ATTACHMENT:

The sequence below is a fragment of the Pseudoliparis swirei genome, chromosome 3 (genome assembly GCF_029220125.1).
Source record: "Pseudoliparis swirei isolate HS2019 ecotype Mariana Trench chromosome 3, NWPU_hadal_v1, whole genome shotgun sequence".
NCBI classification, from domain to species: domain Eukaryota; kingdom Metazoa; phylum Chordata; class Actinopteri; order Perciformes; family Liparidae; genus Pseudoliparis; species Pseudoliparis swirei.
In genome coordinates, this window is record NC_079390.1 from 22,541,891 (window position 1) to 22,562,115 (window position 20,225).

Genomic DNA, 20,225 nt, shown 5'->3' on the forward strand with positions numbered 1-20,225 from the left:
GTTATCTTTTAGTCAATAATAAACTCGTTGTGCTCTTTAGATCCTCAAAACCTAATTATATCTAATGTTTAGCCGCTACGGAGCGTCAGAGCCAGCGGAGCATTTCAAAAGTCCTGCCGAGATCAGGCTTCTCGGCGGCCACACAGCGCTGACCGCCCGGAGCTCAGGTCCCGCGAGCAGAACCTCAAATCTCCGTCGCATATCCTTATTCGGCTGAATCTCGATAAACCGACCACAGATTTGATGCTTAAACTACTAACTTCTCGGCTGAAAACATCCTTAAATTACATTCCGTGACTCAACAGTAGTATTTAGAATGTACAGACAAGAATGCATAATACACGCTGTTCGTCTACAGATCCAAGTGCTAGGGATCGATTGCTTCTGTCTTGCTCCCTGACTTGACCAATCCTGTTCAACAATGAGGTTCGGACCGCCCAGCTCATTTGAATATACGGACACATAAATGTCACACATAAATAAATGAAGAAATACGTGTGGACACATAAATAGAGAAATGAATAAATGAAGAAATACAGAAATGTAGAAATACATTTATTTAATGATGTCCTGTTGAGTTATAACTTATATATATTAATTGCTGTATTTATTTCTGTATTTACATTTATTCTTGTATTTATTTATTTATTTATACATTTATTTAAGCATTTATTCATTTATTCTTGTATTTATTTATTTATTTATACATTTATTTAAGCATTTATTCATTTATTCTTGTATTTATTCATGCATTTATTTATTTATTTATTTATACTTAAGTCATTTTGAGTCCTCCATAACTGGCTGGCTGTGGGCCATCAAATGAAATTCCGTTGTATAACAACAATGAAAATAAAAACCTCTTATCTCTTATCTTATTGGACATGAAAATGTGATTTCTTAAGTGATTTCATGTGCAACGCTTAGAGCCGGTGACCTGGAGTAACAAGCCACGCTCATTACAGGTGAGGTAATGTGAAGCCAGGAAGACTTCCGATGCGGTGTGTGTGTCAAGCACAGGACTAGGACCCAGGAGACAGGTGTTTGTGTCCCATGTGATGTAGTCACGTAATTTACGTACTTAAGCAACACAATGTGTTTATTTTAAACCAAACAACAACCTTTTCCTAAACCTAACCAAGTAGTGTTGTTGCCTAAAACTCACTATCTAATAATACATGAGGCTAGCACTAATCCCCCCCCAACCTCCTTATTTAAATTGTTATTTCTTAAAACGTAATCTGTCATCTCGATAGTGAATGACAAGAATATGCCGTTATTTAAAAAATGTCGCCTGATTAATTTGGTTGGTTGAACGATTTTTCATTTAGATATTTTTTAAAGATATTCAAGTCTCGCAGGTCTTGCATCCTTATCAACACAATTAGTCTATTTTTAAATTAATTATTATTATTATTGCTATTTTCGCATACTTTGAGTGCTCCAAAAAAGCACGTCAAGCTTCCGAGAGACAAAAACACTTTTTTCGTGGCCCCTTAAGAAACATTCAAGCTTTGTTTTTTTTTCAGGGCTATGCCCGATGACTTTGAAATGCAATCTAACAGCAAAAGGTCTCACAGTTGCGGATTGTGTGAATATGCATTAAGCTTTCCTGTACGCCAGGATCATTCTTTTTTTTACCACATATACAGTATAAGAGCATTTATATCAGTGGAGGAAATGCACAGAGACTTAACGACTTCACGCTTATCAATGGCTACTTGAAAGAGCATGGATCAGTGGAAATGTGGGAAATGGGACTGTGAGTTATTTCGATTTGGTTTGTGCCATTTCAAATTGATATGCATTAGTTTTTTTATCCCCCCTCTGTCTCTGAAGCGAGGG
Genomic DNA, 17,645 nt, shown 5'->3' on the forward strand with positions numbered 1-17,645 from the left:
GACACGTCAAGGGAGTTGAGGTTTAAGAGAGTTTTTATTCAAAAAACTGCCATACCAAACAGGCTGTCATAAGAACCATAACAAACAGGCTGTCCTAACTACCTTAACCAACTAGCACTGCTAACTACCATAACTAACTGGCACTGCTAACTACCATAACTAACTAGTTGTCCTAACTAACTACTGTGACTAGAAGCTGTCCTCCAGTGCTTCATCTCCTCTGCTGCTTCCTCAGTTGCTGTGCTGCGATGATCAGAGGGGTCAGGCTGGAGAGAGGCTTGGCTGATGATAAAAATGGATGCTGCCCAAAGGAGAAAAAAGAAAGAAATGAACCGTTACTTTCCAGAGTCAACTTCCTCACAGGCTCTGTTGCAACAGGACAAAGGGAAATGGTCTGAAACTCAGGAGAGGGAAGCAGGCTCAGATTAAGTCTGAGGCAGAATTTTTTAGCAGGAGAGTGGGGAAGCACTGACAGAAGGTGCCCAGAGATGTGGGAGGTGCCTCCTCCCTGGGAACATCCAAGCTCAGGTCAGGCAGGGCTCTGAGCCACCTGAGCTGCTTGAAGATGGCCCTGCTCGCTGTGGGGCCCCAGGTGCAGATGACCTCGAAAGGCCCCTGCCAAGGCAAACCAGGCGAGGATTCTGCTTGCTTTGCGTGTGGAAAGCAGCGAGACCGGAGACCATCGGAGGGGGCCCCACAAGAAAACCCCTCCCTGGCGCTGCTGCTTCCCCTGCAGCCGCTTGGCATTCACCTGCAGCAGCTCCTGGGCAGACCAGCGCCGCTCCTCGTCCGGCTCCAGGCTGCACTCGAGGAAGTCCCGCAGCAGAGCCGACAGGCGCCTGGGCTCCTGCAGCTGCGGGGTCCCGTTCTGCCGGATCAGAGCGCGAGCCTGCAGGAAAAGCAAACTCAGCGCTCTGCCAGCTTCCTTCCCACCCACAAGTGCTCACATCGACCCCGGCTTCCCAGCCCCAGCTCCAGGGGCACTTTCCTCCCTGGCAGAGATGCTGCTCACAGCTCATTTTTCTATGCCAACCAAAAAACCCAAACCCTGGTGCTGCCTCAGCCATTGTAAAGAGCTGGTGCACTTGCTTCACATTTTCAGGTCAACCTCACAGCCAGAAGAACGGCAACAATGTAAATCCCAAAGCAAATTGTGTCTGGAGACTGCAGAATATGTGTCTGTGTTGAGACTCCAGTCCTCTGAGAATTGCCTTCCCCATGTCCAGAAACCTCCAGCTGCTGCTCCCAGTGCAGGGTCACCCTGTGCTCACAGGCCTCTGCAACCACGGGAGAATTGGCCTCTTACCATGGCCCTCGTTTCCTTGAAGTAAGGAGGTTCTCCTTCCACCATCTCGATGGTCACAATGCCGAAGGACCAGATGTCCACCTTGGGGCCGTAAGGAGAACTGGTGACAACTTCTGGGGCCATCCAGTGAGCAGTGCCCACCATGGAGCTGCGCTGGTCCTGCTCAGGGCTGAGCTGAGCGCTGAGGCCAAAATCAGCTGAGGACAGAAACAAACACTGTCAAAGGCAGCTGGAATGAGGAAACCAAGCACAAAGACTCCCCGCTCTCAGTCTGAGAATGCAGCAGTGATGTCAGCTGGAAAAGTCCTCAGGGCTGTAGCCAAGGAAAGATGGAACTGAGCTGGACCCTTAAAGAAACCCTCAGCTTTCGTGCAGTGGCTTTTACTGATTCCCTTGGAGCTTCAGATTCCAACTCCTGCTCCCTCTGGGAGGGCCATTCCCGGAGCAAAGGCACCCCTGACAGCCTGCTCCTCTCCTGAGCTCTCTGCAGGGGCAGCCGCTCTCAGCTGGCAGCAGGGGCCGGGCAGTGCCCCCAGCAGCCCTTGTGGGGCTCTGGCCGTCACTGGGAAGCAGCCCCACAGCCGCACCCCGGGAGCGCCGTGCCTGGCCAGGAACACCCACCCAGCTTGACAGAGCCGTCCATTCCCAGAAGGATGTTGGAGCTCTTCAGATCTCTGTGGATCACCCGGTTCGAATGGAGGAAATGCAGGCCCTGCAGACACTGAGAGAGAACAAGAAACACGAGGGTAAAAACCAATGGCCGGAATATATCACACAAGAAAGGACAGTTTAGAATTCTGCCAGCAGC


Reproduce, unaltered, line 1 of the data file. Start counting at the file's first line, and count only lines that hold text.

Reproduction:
The sequence below is a fragment of the Pseudoliparis swirei genome, chromosome 3 (genome assembly GCF_029220125.1).